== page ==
Alan Chartock: Gov. Andrew Cuomo’s chess game
So it really does make a difference who is in control of the legislature.
For the first time in a long time, we have two legislative houses in New York that belong to the Democrats as well as a Democratic governor. To understand what that means, you really have to look no further than the changes that we are experiencing in the New York rent laws. Of course, there are nuances.
It’s like watching a chess game. Andrew Cuomo is really good at it and Speaker Carl Heastie is a consummate politician who knows how to play the game, often by keeping his mouth shut. Heastie came up through the ranks until he was boss of the Assembly. He knows how to play the leadership game. After all, he was once boss of the Bronx.
Cuomo is blazingly and sometimes infuriatingly smart. There are times when I think he’d rather fight than breathe. He learned that from his beloved father, who once told me that good politicians can think six moves ahead. Andrew Cuomo hadn’t spoken to me for about eight years—I think he was mad at me—but now he’s on the air with me all the time. This is not a guy who lets old animus get in his way.
Take the case of one of the great gentlemen of New York politics, Carl McCall, who is now retiring from his position as chair of the State University of New York board of trustees. Once, years ago, a much younger Andrew Cuomo decided to run against McCall when McCall had the Democratic nomination for governor all sewn up. McCall prevailed but lost the general election to George Pataki, perhaps because of Cuomo’s messing up the Democratic ranks. Anyway, McCall was one angry dude. But the ever-brilliant Cuomo appointed him chair of the SUNY board and the two got along famously and lived happily ever after.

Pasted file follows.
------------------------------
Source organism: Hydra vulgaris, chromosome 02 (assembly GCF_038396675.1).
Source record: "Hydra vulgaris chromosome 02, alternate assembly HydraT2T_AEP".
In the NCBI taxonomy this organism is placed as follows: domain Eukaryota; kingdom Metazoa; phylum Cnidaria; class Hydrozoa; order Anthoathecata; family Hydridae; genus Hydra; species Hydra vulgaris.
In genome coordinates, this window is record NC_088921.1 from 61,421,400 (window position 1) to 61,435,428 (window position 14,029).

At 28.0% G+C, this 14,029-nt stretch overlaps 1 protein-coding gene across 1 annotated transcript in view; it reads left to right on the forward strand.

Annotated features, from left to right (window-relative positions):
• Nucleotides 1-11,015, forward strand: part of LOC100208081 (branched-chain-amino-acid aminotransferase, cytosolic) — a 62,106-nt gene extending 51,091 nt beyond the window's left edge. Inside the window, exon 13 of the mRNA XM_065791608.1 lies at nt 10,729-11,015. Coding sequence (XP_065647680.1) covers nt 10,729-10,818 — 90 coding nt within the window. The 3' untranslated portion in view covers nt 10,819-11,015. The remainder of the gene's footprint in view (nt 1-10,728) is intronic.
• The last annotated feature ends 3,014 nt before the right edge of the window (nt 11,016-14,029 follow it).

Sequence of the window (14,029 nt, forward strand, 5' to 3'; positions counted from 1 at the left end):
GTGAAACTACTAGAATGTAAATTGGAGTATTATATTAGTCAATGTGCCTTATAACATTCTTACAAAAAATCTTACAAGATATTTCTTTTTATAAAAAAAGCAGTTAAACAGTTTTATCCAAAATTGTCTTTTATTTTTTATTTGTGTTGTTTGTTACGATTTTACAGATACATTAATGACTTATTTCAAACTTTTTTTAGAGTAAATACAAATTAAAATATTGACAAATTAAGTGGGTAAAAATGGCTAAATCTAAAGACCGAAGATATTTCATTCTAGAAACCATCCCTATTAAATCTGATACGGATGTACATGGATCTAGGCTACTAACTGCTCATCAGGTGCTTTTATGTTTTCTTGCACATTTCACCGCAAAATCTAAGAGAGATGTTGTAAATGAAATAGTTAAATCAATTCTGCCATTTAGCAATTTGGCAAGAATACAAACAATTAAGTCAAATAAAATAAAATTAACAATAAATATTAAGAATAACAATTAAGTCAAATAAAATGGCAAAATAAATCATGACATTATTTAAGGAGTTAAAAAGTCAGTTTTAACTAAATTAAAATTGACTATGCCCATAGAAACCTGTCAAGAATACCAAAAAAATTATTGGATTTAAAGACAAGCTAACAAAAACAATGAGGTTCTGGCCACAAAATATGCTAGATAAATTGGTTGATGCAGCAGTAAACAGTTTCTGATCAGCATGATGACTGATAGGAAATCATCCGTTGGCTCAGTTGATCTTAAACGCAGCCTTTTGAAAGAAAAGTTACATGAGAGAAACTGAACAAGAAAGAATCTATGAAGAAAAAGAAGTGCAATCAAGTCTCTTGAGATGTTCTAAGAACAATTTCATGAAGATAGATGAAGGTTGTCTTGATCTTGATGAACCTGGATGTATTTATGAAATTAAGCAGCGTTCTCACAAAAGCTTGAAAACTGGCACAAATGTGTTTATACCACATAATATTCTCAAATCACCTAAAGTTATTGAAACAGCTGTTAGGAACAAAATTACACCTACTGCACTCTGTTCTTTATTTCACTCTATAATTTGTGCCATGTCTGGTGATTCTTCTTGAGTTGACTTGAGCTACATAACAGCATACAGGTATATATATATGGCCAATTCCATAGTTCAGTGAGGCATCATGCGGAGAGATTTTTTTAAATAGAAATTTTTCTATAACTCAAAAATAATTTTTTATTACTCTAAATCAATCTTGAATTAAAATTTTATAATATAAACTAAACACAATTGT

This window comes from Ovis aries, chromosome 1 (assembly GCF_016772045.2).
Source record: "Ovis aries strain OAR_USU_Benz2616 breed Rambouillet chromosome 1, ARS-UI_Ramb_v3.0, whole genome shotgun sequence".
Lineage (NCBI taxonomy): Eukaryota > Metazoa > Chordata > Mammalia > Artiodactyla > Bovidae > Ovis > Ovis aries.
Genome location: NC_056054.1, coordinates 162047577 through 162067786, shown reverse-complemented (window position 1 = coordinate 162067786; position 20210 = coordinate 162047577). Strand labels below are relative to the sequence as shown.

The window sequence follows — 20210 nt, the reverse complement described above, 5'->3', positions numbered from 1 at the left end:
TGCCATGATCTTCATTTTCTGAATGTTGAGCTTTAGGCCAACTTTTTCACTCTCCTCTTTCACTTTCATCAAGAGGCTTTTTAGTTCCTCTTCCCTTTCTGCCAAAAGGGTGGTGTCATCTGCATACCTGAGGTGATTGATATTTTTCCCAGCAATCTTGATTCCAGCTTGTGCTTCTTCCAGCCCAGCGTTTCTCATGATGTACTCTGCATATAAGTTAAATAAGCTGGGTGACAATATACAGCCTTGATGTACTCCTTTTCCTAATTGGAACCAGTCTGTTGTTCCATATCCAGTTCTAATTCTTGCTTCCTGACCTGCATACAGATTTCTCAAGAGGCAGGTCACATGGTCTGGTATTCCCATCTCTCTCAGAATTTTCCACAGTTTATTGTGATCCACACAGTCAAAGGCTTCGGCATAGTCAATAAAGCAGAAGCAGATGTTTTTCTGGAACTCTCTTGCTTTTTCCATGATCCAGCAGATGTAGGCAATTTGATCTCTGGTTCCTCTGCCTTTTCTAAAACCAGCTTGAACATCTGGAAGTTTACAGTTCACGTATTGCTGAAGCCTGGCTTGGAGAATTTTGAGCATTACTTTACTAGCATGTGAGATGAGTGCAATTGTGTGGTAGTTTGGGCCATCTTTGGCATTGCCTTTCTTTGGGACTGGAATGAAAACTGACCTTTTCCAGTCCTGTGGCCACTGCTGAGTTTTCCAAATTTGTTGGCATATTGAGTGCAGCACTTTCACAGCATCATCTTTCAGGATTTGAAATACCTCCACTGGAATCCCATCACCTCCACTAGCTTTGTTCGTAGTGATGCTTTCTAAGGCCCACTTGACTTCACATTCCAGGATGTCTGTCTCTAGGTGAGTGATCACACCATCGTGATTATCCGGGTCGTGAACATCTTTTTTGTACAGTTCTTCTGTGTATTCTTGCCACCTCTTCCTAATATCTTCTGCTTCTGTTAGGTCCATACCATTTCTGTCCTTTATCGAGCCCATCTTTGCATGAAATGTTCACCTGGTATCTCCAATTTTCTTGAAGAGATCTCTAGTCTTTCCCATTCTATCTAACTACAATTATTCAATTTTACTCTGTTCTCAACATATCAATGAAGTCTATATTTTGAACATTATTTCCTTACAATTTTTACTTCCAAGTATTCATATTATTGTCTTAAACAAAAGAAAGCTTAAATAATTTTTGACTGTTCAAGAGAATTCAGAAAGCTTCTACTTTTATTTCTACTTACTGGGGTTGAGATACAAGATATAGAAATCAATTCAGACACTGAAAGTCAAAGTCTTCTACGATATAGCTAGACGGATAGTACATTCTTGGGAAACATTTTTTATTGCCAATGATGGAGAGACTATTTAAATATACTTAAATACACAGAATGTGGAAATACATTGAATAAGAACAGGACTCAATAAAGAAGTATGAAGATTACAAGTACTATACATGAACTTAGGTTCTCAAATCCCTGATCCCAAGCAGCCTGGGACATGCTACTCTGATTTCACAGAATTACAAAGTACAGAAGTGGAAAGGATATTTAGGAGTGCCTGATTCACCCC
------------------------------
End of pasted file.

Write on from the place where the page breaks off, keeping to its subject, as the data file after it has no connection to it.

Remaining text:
Cuomo has a playbook that includes using the state Senate as a scapegoat. But the time had come for the Republicans to lose, since they were in office thanks largely to the evil and now failing gerrymander and to the perfidy of a group of Democratic senators who made a deal with the Republicans to keep them in office. That deal by the Independent Democratic Conference (IDC) was truly one of the most nauseating things I have ever seen in New York politics. Finally, the political prostitutes in the IDC were on the ropes, and Andrew called them in and told them that the game was up. Some people believed that the only reason the so-called IDC got away with its shenanigans was that Cuomo had permitted that to happen. Some suspected that Cuomo was happy to have the Republicans putting the brakes on the more progressive elements in the Democratic Party.
In addition to Cuomo and Heastie, we have Andrea Stewart-Cousins, the newly minted majority leader in the Senate. With her deputy, Michael Gianaris, she has had to defend against an onslaught from Cuomo, who seems to be treating them as the enemy, the same way he positioned himself with the now-deposed Republicans. Of course, Cousins and Heastie have formed a coalition together and have passed a great deal of progressive legislation, which the governor is quick to take credit for. In fact, he has said on the air that he would sign whatever they passed.
He frequently raised questions as to whether the Democratic Senate could get it done. It did, and he is in a position to take the credit for having goaded the Senate into doing the job. For his part, Cuomo took a lot of money from the real estate interests in New York. In politics, there are times to forget your IOUs. He says that he’ll kick anyone in the behind who suggests that his acceptance of campaign money means that he’s in the tank.